The government’s Movement Control Order (MCO) counter-measure against Covid-19 has affected how we do church. As a result of this national lockdown Christians are not be able to meet for corporate worship and small group meetings. Needless to say the huge majority of churches in Malaysia have been caught unprepared. Most have not kept up with the digital revolution nor learnt how to make use of the digital platform to further the work of the church.
A few days ago I asked some pastors and church leaders how they are: 1.Connecting with their members, 2. Conducting their small group and prayer meetings, and 3. Doing their “corporate” worship service. I was particularly interested to know how they are using online facilities to help them accomplish the above objectives.
Relaying information to church members is probably the easiest thing to do. WhatsApp, Facebook and the like are already in common use by many, and a church can easily send out information via these multiple social media platforms.
It’s the group meetings that is more challenging, and especially an online substitute for the corporate worship service.
It appears that the application of choice (among the small number of pastors and church leaders that responded to my research) for small group meetings, whether cell meetings or prayer meetings, is Zoom. It is a video conferencing software.
Among the first things you read on its website is that since Covid-19 the number of users have grown rapidly. You can register with Zoom for an account and host a session for free but your conference or meeting is limited to 40 minutes. Beyond that you need to sign up on one of its pay-plans. The good news is that only the host needs to be on the pay-plan. The other participants don’t even need to have an account—you only need to click and join the meeting set up by the host. Skype has been around longer and it serves the same purpose. You can read up and decide which is better or more suited for your purpose.
The bottom line is that your church needs to capitalise on these online platforms in times like this. During normal times they are still needful and useful for the occasional online meetings when everyone’s hard pressed for time or to avoid wasting time stuck in the horrendous urban traffic.
I know of at least one church that is providing daily video devotions for its members. The pastors record a short devotional message using their smartphone and upload it onto google drive. The link is sent to the members for them to view the video anytime of the day. Whether you do it daily or once during mid-week it helps your church member feel connected to you as their pastor during this time of no face-to-face contact.
Before Covid-19 only a handful of churches in Malaysia were live-streaming their worship services. Then, as I have learnt, the Sunday just prior to MCO a few more churches did their first live-streaming. I believe the leaders were already anticipating what was coming. Although the restricted movement has brought a temporary halt to live-streaming it has nonetheless given the church a look at what could be done in the future and also what can be done using online applications under the present lockdown.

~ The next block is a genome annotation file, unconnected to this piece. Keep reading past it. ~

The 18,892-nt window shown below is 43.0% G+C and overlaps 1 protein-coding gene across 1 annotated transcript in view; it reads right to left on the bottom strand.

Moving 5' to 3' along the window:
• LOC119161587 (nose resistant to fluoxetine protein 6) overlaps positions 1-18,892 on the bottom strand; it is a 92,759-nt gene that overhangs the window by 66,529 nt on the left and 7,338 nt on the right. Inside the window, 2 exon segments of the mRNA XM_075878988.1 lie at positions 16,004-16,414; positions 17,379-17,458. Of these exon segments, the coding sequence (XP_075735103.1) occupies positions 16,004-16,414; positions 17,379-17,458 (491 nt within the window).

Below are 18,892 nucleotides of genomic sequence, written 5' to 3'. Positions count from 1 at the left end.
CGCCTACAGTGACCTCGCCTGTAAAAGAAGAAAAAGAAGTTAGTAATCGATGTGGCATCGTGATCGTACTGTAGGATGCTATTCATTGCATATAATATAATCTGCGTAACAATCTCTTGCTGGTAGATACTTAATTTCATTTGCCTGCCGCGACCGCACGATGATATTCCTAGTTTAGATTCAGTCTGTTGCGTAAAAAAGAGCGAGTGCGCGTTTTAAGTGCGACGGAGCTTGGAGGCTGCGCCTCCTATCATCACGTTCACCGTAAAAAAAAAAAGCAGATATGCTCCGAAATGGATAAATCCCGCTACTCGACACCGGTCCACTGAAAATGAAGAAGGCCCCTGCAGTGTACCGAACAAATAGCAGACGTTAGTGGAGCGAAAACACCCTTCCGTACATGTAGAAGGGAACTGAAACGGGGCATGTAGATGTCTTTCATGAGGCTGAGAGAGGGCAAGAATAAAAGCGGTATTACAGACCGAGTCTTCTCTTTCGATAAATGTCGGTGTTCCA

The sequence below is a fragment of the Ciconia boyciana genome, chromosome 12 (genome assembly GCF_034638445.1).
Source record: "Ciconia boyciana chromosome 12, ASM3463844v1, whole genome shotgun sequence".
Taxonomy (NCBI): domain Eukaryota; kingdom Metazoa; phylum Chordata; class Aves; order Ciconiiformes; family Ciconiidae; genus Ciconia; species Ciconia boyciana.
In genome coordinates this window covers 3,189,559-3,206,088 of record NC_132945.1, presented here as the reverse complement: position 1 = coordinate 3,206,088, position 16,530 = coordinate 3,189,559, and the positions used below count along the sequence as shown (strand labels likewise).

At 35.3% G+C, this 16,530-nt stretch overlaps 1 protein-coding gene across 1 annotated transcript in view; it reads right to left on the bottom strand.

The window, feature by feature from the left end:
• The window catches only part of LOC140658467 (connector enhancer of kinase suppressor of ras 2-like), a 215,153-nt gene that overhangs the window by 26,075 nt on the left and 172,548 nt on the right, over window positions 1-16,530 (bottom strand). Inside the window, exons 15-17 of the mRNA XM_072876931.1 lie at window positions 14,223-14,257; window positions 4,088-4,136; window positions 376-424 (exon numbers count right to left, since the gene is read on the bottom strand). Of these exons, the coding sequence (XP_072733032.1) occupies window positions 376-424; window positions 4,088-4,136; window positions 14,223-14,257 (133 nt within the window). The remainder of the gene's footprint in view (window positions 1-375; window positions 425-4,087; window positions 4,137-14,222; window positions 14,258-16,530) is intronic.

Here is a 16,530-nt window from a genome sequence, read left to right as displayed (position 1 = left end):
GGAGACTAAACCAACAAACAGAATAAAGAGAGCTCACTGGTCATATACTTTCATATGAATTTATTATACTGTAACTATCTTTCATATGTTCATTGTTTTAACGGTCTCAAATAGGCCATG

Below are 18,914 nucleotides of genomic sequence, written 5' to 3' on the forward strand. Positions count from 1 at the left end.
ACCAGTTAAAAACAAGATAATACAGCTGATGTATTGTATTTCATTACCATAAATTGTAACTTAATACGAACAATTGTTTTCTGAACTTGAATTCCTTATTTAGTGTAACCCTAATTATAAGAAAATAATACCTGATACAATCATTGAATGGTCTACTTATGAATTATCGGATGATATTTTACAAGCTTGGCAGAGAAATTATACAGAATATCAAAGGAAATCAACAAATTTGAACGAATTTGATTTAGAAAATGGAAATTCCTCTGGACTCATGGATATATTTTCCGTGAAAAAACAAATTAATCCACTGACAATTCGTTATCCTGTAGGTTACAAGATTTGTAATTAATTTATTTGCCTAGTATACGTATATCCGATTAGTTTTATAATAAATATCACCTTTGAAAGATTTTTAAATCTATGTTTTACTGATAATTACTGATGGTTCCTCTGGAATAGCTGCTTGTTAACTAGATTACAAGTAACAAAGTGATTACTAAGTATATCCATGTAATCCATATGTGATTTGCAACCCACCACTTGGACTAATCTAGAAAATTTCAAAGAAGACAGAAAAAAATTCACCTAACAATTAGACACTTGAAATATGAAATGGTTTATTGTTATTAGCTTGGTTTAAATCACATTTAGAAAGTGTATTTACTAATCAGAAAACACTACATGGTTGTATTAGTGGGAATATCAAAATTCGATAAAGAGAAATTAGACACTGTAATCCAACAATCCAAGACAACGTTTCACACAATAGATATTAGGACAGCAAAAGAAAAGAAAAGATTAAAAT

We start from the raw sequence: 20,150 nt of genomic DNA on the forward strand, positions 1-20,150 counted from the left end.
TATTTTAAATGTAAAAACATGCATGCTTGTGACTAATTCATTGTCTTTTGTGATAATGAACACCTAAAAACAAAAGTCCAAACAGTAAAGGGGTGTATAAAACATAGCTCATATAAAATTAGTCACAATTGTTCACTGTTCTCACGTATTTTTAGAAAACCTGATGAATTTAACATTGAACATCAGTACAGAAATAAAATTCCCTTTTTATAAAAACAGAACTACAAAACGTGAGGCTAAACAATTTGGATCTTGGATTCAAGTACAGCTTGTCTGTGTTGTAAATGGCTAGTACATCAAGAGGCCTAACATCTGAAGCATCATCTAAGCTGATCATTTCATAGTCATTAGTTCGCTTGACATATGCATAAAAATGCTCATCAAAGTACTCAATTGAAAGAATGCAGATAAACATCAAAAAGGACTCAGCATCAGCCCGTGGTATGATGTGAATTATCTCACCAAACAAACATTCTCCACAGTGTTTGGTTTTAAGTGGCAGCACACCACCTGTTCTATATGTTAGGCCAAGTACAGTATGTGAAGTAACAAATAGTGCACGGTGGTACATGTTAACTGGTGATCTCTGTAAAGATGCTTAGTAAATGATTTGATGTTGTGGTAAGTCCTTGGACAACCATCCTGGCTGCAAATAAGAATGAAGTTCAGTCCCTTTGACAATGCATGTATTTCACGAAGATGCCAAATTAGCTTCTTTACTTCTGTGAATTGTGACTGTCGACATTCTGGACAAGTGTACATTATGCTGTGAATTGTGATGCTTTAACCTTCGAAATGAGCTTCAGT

Since last Sunday a number of churches are now recording their sermons and uploading them on Facebook and YouTube. Some have piggy-back on Pastor Craig Groeschel’s Church Online Platform (https://churchonlineplatform.com/). Over the next few Sundays, if MCO persists, even more churches will be using one of these online platforms. (As I write this the Prime Minister has announced that the MCO will be extended by another two weeks till April 14. It is clear that your church cannot afford not to use these online facilities.)
Recording and uploading onto Facebook or YouTube is not that difficult. A Baby-Boomer pastor can still learn how to do it. If not find a younger person (in or outside your church) to teach you or help you do it.
Worship might be a little trickier, but it can be done. If you don’t want to break the rules of the MCO then you may have to resort to a one-man band, leading and playing on a musical instrument. Unless your church is fortunate enough to have a worship leader who is surrounded by a musical family! Record the songs and upload them. Then send the links for both the worship and sermon to your members. If you have people who are IT-savvy they will be able to add in the song lyrics and splice the worship, sermon and announcements into one seamless presentation.
What about the most important part of the worship service—the offering? (Please read that tongue- in-cheek). I think it’s time to provide an option for online giving. The offering done this way is no less an act of worship.
I believe the church needs to make the best use of IT and the online platform to advance the Kingdom of God. IT can be used for good or bad. If the church doesn’t use it for good and the Kingdom, the devil will certainly use it for his own evil purpose. Your choice.
Lim Soon Hock Empowering Churches